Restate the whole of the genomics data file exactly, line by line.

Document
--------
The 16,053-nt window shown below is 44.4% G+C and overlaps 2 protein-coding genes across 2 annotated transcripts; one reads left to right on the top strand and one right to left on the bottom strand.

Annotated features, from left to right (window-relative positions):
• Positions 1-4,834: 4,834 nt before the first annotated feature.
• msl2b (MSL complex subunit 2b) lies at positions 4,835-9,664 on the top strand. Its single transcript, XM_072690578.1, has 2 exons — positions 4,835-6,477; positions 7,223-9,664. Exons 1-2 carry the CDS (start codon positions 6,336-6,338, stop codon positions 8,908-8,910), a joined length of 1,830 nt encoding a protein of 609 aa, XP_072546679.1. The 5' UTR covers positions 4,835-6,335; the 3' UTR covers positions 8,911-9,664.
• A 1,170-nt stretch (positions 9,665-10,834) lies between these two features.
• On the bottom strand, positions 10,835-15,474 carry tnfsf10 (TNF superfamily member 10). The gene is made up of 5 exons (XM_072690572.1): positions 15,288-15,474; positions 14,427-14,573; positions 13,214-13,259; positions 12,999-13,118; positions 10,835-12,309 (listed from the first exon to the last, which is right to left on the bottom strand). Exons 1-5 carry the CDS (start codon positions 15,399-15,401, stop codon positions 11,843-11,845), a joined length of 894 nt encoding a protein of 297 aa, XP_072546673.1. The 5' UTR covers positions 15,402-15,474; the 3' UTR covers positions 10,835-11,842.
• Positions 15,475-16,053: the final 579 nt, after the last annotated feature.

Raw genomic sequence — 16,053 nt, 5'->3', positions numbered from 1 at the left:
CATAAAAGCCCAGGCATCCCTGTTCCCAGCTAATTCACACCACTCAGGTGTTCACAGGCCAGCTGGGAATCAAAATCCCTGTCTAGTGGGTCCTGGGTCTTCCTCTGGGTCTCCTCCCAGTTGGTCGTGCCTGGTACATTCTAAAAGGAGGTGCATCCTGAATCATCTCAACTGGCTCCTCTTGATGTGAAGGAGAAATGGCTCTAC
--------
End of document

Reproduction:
The 16,053-nt window shown below is 44.4% G+C and overlaps 2 protein-coding genes across 2 annotated transcripts; one reads left to right on the top strand and one right to left on the bottom strand.

Annotated features, from left to right (window-relative positions):
• Positions 1-4,834: 4,834 nt before the first annotated feature.
• msl2b (MSL complex subunit 2b) lies at positions 4,835-9,664 on the top strand. Its single transcript, XM_072690578.1, has 2 exons — positions 4,835-6,477; positions 7,223-9,664. Exons 1-2 carry the CDS (start codon positions 6,336-6,338, stop codon positions 8,908-8,910), a joined length of 1,830 nt encoding a protein of 609 aa, XP_072546679.1. The 5' UTR covers positions 4,835-6,335; the 3' UTR covers positions 8,911-9,664.
• A 1,170-nt stretch (positions 9,665-10,834) lies between these two features.
• On the bottom strand, positions 10,835-15,474 carry tnfsf10 (TNF superfamily member 10). The gene is made up of 5 exons (XM_072690572.1): positions 15,288-15,474; positions 14,427-14,573; positions 13,214-13,259; positions 12,999-13,118; positions 10,835-12,309 (listed from the first exon to the last, which is right to left on the bottom strand). Exons 1-5 carry the CDS (start codon positions 15,399-15,401, stop codon positions 11,843-11,845), a joined length of 894 nt encoding a protein of 297 aa, XP_072546673.1. The 5' UTR covers positions 15,402-15,474; the 3' UTR covers positions 10,835-11,842.
• Positions 15,475-16,053: the final 579 nt, after the last annotated feature.

Raw genomic sequence — 16,053 nt, 5'->3', positions numbered from 1 at the left:
CATAAAAGCCCAGGCATCCCTGTTCCCAGCTAATTCACACCACTCAGGTGTTCACAGGCCAGCTGGGAATCAAAATCCCTGTCTAGTGGGTCCTGGGTCTTCCTCTGGGTCTCCTCCCAGTTGGTCGTGCCTGGTACATTCTAAAAGGAGGTGCATCCTGAATCATCTCAACTGGCTCCTCTTGATGTGAAGGAGAAATGGCTCTAC